Carl Hartman, AP via ABC News:  Several Democrats and Republicans are advocating a return to civility as they point to Calvin Coolidge as a great example.  I wrote a post about civility in June featuring former Congressman Jim Leach.

Francisco Rodriguez aka K-Rod aka K-O'ed for the year

Lisa Olson, Fanhouse:  New York Mets reliever Francisco Rodriguez (aka K-Rod) physically assaulted his girlfriend’s father near the team’s family room inside Citi Field after a game.  The after-effects of the incident puts the Mets in familiar territory:  how to mishandle a PR fiasco without really trying.

Alan Schwarz, NY Times:  a peer-reviewed paper to be released on Wednesday could reopen the diagnosis of ALS and Lou Gehrig.  The study suggests that the demise of athletes like Lou Gehrig and soldiers given a diagnosis of amyotrophic lateral sclerosis, commonly known as Lou Gehrig’s disease, might have been catalyzed by injuries only now becoming understood: concussions and other brain trauma.

Nicole Purcell, dLifePurcell writes a poignant column about how her aunt’s choice in not taking care of her diabetes led to her death have made Purcell vigilant in managing her diabetes and making the choice to live.

Don’t Drown Out the Speaker

When someone speaks, stop talking. You might miss something important.

Public speaking is a skill.  In order to hear someone speak, it requires your undivided attention.  When that doesn’t happen, then the code of civility is broken in my opinion.

DSM Magazine had their Fall issue unveiling on Thursday at Midwest Aesthetics and a large crowd was in attendance.  At 6:00 p.m., the short 10-minute program got underway with the staff from DSM talking. The problem was most of us couldn’t hear who was at the mic because the crowd in the back wouldn’t stop yapping.  In fact, they started to get louder.

After several attempts to quiet the crowd down, even a bad feedback from the microphone, it looked hopeless.

It’s a damn good thing I remembered to use my public address announcer voice.

“Ladies and Gentlemen, would you stop talking so that the lady can finish!”

It got quiet real fast.  Then a large smattering of applause rang out in approval of what I did.  Quite embarrassing if you asked me.  I would never imagined using an old skill I developed back in high school:  doing PA work for my high school basketball team.

Lawrence Tanter, the PA announcer for the Los Angeles Lakers. He's one of the best in the business, and he's a University of Dubuque grad.

I grew up listening to old-school public address announcers like Fr. Bob Holzhammer at Iowa, Bob Justis at UNI, and Lawrence Tanter with the Los Angeles Lakers.  PA announcers have a very important job:  announce the players, the fouls, who scored, and not draw attention to themselves like some of today’s version of PA announcers.  I understand that it’s their job to get the fans involved in the game, but fans are smart enough to know what’s going on during the game.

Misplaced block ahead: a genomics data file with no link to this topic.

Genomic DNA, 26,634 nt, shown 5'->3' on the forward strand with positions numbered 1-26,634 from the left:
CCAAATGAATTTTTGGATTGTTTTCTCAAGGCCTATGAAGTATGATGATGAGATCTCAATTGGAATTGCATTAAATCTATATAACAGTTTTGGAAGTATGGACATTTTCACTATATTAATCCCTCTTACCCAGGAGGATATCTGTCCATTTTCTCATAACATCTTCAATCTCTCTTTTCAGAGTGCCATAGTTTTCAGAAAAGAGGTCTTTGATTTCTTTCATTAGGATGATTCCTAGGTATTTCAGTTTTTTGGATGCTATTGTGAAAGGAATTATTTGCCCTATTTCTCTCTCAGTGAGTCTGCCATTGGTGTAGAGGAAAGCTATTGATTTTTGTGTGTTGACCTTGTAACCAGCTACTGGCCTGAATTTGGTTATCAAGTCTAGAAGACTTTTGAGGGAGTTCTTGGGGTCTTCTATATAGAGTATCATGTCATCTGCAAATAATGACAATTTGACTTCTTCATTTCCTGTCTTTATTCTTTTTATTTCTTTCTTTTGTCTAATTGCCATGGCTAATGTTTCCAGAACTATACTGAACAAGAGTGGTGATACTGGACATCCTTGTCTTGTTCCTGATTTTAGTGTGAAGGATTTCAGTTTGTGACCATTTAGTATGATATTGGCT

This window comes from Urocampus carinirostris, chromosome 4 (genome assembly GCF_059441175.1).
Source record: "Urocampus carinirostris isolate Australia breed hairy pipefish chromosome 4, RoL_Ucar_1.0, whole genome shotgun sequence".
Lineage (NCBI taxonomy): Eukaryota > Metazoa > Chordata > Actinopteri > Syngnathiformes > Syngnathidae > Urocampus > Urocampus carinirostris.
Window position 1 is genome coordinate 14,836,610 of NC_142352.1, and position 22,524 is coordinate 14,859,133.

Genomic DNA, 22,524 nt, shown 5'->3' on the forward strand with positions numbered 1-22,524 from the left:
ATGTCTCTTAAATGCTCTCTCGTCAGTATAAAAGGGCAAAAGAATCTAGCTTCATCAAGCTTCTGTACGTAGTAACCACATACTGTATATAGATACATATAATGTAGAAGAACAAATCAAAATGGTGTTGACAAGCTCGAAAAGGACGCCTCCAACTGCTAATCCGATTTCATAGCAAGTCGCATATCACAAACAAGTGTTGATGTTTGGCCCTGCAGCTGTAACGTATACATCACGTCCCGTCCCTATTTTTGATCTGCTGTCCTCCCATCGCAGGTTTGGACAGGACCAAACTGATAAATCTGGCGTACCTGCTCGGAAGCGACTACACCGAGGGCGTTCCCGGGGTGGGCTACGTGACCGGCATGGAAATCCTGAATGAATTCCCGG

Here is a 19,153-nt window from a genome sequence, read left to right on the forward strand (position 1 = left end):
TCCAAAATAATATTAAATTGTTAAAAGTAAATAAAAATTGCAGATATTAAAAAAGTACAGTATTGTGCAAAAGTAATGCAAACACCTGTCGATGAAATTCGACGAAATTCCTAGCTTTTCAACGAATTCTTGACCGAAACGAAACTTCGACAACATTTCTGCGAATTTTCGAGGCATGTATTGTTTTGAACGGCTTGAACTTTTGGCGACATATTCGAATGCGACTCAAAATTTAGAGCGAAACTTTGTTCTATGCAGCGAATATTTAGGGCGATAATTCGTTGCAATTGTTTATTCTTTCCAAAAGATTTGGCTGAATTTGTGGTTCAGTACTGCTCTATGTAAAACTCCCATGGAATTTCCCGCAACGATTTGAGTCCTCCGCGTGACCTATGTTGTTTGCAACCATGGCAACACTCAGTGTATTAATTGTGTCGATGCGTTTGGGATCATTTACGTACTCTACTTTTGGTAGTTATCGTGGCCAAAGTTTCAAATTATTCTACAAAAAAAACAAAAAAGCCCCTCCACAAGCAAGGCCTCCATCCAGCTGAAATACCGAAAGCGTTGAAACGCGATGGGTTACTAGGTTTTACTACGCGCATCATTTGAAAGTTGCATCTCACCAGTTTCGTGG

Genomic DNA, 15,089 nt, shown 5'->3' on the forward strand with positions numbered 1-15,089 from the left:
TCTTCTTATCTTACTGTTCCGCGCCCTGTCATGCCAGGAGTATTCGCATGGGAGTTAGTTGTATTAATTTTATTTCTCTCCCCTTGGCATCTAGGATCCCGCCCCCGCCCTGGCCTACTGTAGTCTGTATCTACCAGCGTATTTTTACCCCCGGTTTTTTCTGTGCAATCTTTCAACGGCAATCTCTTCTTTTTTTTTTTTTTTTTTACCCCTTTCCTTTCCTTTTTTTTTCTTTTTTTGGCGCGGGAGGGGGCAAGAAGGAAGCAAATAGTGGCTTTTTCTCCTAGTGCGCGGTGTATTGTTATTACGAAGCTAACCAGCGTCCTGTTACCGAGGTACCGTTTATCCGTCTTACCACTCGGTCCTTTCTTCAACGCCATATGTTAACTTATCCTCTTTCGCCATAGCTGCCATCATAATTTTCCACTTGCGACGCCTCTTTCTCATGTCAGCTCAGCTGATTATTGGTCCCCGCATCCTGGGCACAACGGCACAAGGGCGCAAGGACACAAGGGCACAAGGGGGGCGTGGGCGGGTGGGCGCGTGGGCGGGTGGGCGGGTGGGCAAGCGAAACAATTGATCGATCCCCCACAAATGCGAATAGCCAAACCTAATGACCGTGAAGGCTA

The audience should know when to stop talking when they see or hear someone behind a microphone talking.  It’s called giving the speaker your undivided attention.

We say we want civility, but we don’t want to practice it

I wasn’t sure what to call this blog when I created it, only that I wanted to show that civility in this world isn’t dead, and by making some attitude changes in how we act towards each other, the better we are in addressing issues.  Henceforth, the url address of TCMSM has “civility is not dead” in it.

Former Iowa Congressman Jim Leach

The Deseret News published an editorial on Sunday, cautiously exuding the call for civility after listening to a speech by former Iowa congressman Jim Leach.  Leach was regarded as one of the most respected members in Congress and someone who vehemently detests incivility.  Even in his last campaign in 2006, when he lost to Dave Loebsack, the both of them were commended by the Iowa City Press-Citizen for running a clean campaign and never resorting to negative mud-slinging, which is about as extinct as the Do-Do bird.

It doesn’t take a nuclear physicist to figure out how much we have deteriorated as a society when it comes to refusing to listen to a different opinion, resorting to shouting down someone who doesn’t agree with you, and doing childish stuff to gain an advantage (see Rob Tully).

I find it interesting and sad that we, the citizens, want civility, and yet we can’t get away from watching shows and behaviors that promote being uncivil.  We demand for elected officials to run clean campaigns, and yet we vote based on misinformation, fear, and dirty tactics.

Regardless how much I write about civility and encourage it, my generation isn’t going to care about how important it is to be fully “open-minded” in conversations.  That means listening to a different opinion that we’re not going to like.  As hard as it is, we have to listen to those opinions.

Reading the comments from the editorial shows why we have chosen not to be respectful and we think it’s okay to get away with it. Add the lukewarm endorsement by the Deseret News pretty much shows that civility is something that Americans don’t give a damn about and could care less to re-learn.

To quote Paul Selberg, the host of “Hot Mess Express”, who is featured in this week’s Juice“Stand up for what you believe in, even if you are standing alone.” It looks like Leach and I might be the only ones who believe in working toward the return of civility.

No wonder why I changed the title of my blog from “Civility is Not Dead” to “The (Convoluted) Mind of a Single Man.” No one wants to read about how bad our behavior is these days.